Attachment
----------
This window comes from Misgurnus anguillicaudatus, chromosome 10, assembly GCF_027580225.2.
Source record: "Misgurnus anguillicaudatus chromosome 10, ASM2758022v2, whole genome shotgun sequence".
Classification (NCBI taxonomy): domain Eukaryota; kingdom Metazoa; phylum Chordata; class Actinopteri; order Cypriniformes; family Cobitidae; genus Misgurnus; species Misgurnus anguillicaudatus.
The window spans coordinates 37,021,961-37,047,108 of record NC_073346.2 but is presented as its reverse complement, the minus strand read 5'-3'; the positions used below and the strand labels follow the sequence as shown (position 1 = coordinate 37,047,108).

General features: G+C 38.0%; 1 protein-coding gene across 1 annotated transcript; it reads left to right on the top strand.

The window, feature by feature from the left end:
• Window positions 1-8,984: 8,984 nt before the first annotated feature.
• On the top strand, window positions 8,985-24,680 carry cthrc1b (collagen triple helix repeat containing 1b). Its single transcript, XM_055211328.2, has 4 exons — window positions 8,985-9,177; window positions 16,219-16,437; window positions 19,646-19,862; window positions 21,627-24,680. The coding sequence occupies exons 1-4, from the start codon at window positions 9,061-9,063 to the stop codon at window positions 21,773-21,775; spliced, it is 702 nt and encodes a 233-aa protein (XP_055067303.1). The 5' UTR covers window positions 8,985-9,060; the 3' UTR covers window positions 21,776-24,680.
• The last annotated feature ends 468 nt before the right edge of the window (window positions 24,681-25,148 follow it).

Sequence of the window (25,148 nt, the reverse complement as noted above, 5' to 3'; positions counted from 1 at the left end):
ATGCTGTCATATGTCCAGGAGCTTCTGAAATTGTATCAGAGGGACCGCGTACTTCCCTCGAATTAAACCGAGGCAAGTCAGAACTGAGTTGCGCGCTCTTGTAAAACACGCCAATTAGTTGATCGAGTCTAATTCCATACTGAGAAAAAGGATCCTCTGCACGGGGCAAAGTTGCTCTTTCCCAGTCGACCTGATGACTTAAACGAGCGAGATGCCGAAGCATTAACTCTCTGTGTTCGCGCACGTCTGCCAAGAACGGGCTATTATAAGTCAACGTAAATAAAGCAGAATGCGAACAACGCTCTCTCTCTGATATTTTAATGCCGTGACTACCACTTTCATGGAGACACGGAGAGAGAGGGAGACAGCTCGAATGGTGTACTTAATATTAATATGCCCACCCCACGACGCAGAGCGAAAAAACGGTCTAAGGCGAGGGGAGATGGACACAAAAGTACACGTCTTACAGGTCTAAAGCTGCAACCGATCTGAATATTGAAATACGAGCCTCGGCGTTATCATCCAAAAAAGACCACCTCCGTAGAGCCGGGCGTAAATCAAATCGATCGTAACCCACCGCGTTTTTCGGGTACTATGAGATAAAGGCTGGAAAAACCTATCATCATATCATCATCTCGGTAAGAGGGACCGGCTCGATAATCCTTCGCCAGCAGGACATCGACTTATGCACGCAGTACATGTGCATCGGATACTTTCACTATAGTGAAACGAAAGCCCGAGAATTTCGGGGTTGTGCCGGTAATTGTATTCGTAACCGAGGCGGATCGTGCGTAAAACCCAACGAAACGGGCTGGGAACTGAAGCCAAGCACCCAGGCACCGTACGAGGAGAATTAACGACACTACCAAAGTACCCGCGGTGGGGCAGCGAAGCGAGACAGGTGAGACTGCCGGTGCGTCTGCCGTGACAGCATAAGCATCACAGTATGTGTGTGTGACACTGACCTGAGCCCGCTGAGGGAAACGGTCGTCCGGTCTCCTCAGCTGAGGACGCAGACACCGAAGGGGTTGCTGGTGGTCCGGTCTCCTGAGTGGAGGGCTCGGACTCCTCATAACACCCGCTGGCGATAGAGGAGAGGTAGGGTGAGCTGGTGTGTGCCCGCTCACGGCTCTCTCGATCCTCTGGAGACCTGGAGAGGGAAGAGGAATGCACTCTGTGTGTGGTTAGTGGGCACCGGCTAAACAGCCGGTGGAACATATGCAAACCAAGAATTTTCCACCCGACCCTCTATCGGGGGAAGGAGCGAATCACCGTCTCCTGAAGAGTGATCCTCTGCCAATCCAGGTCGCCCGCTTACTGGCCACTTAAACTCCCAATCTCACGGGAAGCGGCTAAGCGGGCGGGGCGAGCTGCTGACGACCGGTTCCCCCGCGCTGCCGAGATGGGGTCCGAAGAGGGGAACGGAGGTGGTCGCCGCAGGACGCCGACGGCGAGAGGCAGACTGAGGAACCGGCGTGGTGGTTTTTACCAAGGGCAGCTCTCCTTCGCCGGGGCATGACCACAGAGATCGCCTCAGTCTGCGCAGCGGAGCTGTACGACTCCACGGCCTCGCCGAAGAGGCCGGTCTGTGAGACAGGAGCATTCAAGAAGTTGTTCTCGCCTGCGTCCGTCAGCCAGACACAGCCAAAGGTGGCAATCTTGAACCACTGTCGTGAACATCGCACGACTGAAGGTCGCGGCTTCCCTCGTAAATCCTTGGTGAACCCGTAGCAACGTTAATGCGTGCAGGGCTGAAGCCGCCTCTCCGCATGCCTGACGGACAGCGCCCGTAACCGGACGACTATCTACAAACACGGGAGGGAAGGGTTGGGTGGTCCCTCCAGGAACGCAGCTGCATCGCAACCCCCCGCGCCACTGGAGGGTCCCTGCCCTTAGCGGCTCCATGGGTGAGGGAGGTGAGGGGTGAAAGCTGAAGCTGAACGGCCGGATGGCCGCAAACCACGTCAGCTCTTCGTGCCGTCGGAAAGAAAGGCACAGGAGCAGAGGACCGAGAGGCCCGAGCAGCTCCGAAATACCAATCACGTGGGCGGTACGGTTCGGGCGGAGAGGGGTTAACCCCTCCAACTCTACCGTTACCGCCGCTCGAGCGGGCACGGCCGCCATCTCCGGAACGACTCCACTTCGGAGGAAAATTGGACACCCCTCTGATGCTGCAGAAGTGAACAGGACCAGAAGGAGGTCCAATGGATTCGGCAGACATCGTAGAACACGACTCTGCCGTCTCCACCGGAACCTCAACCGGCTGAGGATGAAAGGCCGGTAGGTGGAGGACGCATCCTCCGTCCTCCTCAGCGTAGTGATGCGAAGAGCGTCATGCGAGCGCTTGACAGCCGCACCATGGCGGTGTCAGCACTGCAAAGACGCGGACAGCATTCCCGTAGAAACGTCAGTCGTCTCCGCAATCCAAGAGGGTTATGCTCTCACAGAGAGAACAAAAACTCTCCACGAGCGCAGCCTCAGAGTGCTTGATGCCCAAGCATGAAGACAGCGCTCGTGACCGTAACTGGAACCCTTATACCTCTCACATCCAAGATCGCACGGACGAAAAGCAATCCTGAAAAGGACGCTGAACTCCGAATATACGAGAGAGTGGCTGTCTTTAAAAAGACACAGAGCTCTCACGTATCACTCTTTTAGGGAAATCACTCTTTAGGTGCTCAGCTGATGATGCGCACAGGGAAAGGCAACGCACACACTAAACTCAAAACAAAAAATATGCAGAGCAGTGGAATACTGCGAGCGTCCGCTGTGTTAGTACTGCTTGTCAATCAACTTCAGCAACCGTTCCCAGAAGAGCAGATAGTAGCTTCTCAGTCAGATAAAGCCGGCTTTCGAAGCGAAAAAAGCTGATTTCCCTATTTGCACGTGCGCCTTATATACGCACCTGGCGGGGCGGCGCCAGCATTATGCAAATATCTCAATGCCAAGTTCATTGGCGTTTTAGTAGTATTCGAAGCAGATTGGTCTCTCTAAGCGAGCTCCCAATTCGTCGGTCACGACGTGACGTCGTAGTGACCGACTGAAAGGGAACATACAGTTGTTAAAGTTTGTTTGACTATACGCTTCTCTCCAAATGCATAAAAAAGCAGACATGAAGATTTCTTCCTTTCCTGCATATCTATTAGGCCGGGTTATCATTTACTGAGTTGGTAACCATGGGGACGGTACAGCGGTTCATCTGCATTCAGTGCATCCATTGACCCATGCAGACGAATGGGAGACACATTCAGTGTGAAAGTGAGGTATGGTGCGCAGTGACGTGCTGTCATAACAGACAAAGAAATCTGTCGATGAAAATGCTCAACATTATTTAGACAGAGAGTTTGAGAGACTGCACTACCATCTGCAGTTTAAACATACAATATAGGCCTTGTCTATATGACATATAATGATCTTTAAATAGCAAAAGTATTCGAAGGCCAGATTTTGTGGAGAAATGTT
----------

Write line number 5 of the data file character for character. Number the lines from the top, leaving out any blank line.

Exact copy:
General features: G+C 38.0%; 1 protein-coding gene across 1 annotated transcript; it reads left to right on the top strand.